After a period of significant silence about VR from the company, Valve has released SteamVR 2.0, a major upgrade to the platform’s VR interface which finally brings more of the platform’s core capabilities into VR.

Update (October 26th, 2023): After a month in beta, Valve has launched SteamVR 2.0 to the wider public. Anyone currently running or newly installing SteamVR will get the upgraded version which significantly unifies SteamVR’s capabilities in relation to the Steam desktop app and Steam Deck.

During the beta period Valve ironed out plenty of bugs, further refined the new interface styling, and improved the desktop view functionality.

The original article, which details the initial release of SteamVR 2.0 in beta, continues below.

Original Article (September 25th, 2023): Valve originally said it planned to release “SteamVR 2.0” in 2020. But it would be Valve without the infamous Valve Time. So here we are three years later and SteamVR 2.0 has been released in beta.

This is a major upgrade to the SteamVR interface which better aligns SteamVR with the modern Steam and Steam Deck experiences.

Image courtesy Valve

Valve says that with the update “most of the current features of Steam and Steam Deck are now part of SteamVR.” That appears to include things that have been long-missing a native implementation into SteamVR, like chats, voice chats, and the modern Steam Store and Library. The update also adds an updated keyboard with the addition of emojis, themes, and more languages.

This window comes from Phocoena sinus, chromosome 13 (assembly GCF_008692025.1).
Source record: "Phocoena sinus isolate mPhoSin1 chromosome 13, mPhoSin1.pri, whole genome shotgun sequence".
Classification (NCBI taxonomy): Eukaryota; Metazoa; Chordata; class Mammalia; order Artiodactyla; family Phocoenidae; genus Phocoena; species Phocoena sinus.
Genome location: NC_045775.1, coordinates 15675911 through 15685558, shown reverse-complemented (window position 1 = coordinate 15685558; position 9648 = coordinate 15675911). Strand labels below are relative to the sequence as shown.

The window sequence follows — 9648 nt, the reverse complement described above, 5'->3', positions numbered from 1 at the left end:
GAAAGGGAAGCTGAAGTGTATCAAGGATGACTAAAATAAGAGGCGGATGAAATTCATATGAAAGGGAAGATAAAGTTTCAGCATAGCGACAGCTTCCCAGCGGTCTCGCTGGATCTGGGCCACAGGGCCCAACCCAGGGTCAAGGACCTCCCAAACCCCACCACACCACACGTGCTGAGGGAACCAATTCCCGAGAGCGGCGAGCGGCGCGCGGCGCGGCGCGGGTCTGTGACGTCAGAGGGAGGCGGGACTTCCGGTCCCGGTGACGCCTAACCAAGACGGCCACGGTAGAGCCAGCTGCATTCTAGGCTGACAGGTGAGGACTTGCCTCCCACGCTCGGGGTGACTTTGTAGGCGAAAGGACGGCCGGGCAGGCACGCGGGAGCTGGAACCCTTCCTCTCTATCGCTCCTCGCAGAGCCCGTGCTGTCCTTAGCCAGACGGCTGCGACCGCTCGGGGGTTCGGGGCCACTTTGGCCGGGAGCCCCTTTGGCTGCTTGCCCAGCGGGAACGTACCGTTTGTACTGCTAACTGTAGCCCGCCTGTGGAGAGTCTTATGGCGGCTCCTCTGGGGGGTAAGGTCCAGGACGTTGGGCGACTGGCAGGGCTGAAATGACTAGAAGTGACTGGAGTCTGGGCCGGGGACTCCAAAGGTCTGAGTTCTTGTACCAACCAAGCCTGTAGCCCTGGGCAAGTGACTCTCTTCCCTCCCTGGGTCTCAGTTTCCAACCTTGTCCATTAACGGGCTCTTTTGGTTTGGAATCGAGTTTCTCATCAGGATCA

Valve says the beta update is “just the beginning of SteamVR 2.0’s journey, and we’ll have more to share in the coming weeks and months as we collect feedback and work on the features mentioned above. This beta will give us a chance to work out the kinks as more and more people try it out. As with all betas, this means SteamVR 2.0 will get better and better as we prepare it for its eventual full public launch.”

How to Install SteamVR 2.0 Beta

If you want to try the SteamVR 2.0 beta today, before it’s pushed out to all users, you need to opt into both the Steam beta branch, and the SteamVR beta branch. Here’s how:

Steam beta:
  1. Open Steam > Click ‘Steam’ in menu bar > Settings > Interface > Client Beta Participation.
  2. Set Client Beta Participation to ‘Steam Beta Update’
  3. Steam will restart
SteamVR beta:
  1. Open Steam library > right-click SteamVR > Properties > Betas > Beta Participation.
  2. Set Beta Participation to ‘beta – SteamVR Beta Update’
  3. Once you close the window, SteamVR will begin updating to the beta branch.

A Taste of Things to Come?

SteamVR 2.0 might be about more than just improving the platform’s VR interface. Recent work by the company that’s been happening right alongside these interface improvements also suggests Valve is still working on a standalone VR headset. Whether we’ll see that any time soon is unclear… Valve Time never ceases to surprise.

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Ben is the world's most senior professional analyst solely dedicated to the XR industry, having founded Road to VR in 2011—a year before the Oculus Kickstarter sparked a resurgence that led to the modern XR landscape. He has authored more than 3,000 articles chronicling the evolution of the XR industry over more than a decade. With that unique perspective, Ben has been consistently recognized as one of the most influential voices in XR, giving keynotes and joining panel and podcast discussions at key industry events. He is a self-described "journalist and analyst, not evangelist."
  • ViRGiN


    damn valve, you got me.
    i got caught red handed! you are working on vr!

    but can someone explain to me how this just made it into steamvr?
    a ducking “chats, voice chats, and the modern Steam Store and Library”?